Tuesday, April 30, 2013

and he loved it!

We've been waiting patiently for all the signals that Eli was ready to try food. You know the ones: able to sit up briefly, teeth (although he only has one that is just poking through) and grabbing at every food he sees. I think at this point he would take food out of my mouth if he could!

Tonight we decided it was time. Isaac had his first food, peas, when he was 5 months, 10 days old (I know, precise right?). Eli is 5 months, 13 days old and we gave him avocado, which was one of Isaac's favorites as a baby. He ate every bite we gave him and then insisted we give him the spoon. I think he thoroughly enjoyed himself!


everything frugal: a link up!


As you know, I consider myself to be pretty frugal. If there is a way to save money, I do it (except couponing. I just can't wrap my brain about that)

But the thing about being frugal is that you can do all the thrifting, sale hunting, yard sale-ing, money saving strategies you want, but so long as you don't have a budget and stick to it, inevitably none of it will save you money in the long run. No one ever just happened to end the month with money left over because they used a few coupons.

Frugality has to be a lifestyle. It has to be intentional.

If you are really serious about saving money, you need to set up a plan and some boundaries. Our take on money is pretty simple: it's all from the Lord. ALL of it. We are simply stewards of it. And while yes, we believe that 10% should be tithed, and more should be given whenever possible, that doesn't mean we can be frivilous with the other 90%. It's still HIS. He expects us to be responsible, disciplined, charitable and intentional with it. For us, that means being frugal because all the glitz and glam is just not important when your perspective is eternity.

There are 2 major ways that we maintain a frugal lifestyle in our home:

I know. That can be a scary concept. And if you're anything like me, it's fine and dandy to set up a budget, but actually sticking to it? Every single month? And balancing it often? Ugh. No fun.

I established a budget for my family in 2005. In the 8 years since then, there have been seasons where we adhered to it down to the penny, as if our life depended on it (and sometimes it did). And there have been seasons where I may have just forgotten about it altogether because months would pass before I actually sat down to balance it.

One thing I've learned: if I ignore our money, things only get worse. Sometimes I don't want to acknowledge that bills have to be paid or that we just don't have enough money this pay period for a date night or to buy a new sweater. But that doesn't make those things any less of a reality. And a budget keeps me in check, especially when I don't want to stick to it.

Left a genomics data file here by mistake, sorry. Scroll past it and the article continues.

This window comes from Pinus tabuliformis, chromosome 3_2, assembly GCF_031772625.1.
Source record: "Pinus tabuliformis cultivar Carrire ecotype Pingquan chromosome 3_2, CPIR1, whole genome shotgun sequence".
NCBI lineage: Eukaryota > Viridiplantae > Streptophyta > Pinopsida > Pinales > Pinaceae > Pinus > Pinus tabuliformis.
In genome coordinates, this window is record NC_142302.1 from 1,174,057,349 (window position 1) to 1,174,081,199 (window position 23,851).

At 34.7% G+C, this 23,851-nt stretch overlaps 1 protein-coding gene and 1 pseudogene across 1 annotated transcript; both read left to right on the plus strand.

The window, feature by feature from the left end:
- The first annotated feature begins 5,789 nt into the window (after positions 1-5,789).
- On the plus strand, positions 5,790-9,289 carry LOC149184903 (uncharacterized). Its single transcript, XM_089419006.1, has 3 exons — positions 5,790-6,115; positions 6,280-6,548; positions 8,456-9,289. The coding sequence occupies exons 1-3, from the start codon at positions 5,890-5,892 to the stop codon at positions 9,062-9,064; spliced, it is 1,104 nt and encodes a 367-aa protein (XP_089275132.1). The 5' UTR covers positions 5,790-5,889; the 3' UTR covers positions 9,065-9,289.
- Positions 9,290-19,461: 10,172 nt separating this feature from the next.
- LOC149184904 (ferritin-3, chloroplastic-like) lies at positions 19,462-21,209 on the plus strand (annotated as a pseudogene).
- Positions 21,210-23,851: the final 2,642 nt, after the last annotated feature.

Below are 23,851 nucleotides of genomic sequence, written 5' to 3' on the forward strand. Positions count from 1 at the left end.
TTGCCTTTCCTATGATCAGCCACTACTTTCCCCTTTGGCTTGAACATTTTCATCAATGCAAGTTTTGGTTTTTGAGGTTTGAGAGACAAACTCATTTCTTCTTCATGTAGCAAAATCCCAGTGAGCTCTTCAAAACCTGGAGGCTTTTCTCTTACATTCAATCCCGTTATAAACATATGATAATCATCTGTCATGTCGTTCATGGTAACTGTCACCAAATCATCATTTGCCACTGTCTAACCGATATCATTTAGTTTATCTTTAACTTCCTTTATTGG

If you've never used a budget for your family and don't know where to begin, I highly recommend Dave Ramsey. Also, try using a cash system (like he suggests) even if it is just for you and your husband's "allowance." That alone made a world of difference for us.

my #1 tip for budgeting is balance often! By often, I mean every 1 to 2 days. Especially if you aren't using cash. It's amazing how many transactions take place in just a couple days: bills being paid, gas for the car, a quick grocery trip or just a Starbucks run. Wait too long and your head will be spinning with how many transactions you'll need to input and ultimately balance. And it's no fun to have to search with a fine tooth comb for that $1.18 that's throwing everything off!

Other than simply being intentional with your money and being a good steward of it, budgeting also allows you to save for emergencies and future purchases. This is major. If you are intentional about putting a specific amount of money into savings each month, you'll be surprised at how fast you're able to save money for a future trip, the cash purchase of a car, a down payment on a house, or just a rainy day fund. When I first established our budget in 2005, my intention was to save up for a Hawaiian honeymoon (we didn't get to take one when we were first married). In just a few months of adhering to my budget, we had enough money for 2 days in Waikiki and 5 days in Maui!

meal plan
I feel like meal planning goes hand in hand with budgeting. If you have a set amount of money for food every month (or every 2 weeks), you'll need to know at the very beginning of that period how much food you can purchase. There are 2 things I do on either the day before my husband gets paid or the day of: set up a budget and write a meal plan and corresponding grocery list.

My meal planning strategy is not rocket science. It was the same for when Ben was paid only once a month as it is now that he gets paid bi-weekly. I sit down with a couple cook books, my yumm-o pinterest board and a recipe binder and fill in all the days of that pay period on a calender. I only plan dinners ahead of time. For lunches I just keep all the same ingredients in the house: cheese and tortillas for quesadillas, sandwich fixin's and we eat alot of left-overs. But meal planning all 3 meals is a great idea!

As I write in the dinners we'll have, I write down on a grocery list (divided up by store. I shop at Sams Club for a lot of bulk items and a couple other grocery stores) the ingredients I'll need to purchase for every meal. I do all of my shopping at one time, either on payday or the next day. I pack up the car with reusable bags and a cooler. I load up the kids and we hit every store on the list. For me, it's just easier to get it all done in one big trip. Sometimes I have to divide up the trips between 2 days, which is okay too. During the summer, I'll need to adjust my menus so that I only have to shop on the weekends. I'm not going to take 2 kids grocery shopping in the middle of the day when it's 120 degrees outside!